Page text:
Current Topics in Science, Health and Environmental Journalism (Prof. Dan Fagin, four credits) introduces students to the world of science journalism by looking at scientific topics that are at the cutting-edge of research and have profound implications for the way we live. In other words, they are the raw material for great journalism. As students immerse themselves in some challenging areas of current science, they read the work of highly accomplished researchers and journalists and also hear from them directly in class. The goal throughout is to understand and adopt the practices that the best science journalists use when they cover controversial science. Students learn how journalists interact with scientists, conduct research, organize information and write stories. Just as importantly, students sharpen their analytical skills by writing almost every week for Scienceline. Covering an assigned beat, students follow the peer-reviewed journals and other sources to stay on top of the news as it happens.
Medical Reporting (Prof. Ivan Oransky, M.D., four credits) provides an in-depth look at many of the most important contemporary topics in the always dynamic field of medical journalism, including the biology of cancer, environment-related illness, epidemiology, and the precepts of sound medical research and peer review. Students write several short pieces on journal reports, medical conferences and community health lectures, and one longer, feature-length piece on a health topic of their choice. Medical researchers and prominent journalists are frequent guest speakers.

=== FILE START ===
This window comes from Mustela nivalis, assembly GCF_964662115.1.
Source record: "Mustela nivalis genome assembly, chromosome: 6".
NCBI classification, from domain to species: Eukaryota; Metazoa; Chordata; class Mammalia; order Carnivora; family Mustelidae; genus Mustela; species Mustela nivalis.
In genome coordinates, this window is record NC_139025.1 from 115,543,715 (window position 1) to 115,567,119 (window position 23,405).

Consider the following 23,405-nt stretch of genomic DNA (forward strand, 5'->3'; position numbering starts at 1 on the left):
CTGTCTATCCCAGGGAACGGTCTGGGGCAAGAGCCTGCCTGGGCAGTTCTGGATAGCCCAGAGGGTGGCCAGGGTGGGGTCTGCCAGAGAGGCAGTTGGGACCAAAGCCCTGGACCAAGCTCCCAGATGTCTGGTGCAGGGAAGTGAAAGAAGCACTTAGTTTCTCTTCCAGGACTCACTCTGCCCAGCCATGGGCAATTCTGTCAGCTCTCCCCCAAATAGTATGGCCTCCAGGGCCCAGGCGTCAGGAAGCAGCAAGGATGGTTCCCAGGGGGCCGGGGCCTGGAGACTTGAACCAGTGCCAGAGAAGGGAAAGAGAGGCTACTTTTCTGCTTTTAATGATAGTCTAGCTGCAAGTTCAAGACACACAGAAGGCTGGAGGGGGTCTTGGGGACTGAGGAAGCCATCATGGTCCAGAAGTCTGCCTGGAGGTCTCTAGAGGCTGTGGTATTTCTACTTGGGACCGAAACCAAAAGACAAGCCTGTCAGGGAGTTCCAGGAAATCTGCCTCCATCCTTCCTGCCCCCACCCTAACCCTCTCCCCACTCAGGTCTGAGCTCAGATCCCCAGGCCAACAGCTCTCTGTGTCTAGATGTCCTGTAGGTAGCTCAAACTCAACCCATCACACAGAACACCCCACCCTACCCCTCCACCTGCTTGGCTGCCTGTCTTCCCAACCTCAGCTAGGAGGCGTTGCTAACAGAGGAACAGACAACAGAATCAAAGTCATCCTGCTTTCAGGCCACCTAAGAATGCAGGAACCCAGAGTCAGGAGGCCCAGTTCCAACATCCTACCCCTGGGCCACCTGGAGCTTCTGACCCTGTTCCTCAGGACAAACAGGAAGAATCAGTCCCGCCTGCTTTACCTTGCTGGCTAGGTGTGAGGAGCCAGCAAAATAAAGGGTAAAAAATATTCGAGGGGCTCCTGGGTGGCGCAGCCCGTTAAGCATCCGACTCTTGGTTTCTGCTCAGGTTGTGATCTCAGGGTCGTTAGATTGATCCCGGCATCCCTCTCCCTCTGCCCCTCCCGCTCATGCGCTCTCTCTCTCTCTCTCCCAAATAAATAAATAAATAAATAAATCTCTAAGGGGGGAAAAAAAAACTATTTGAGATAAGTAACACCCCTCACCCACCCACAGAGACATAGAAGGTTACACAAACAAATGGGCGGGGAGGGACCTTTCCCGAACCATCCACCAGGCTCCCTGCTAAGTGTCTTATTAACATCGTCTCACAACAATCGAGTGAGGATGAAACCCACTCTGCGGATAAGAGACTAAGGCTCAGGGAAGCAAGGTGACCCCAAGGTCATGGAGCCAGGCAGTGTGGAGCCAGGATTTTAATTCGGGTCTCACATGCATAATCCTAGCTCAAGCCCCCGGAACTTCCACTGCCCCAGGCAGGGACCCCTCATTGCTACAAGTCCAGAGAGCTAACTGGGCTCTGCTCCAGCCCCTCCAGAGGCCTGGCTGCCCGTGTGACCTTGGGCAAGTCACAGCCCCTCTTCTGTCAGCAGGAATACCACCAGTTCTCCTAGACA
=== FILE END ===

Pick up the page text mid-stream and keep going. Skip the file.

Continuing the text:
Writing and Reporting Workshop II (Prof. Melinda Moyer Wenner, four credits) is an introduction to long-form science journalism. Drawing on the narrative techniques of great fiction, students produce news features, books (proposals and outlines), reported essays, audio reports and explanatory pieces. In addition to these major assignments, there are extensive in-class writing and reading exercises, including character sketches, op-eds and close textual analysis. Pitching stories to professional sites with an eye to publication is an integral part of this class. International students who wish to use the Curricular Practical Training option for this practicum class should contact the NYU Office of Global Services.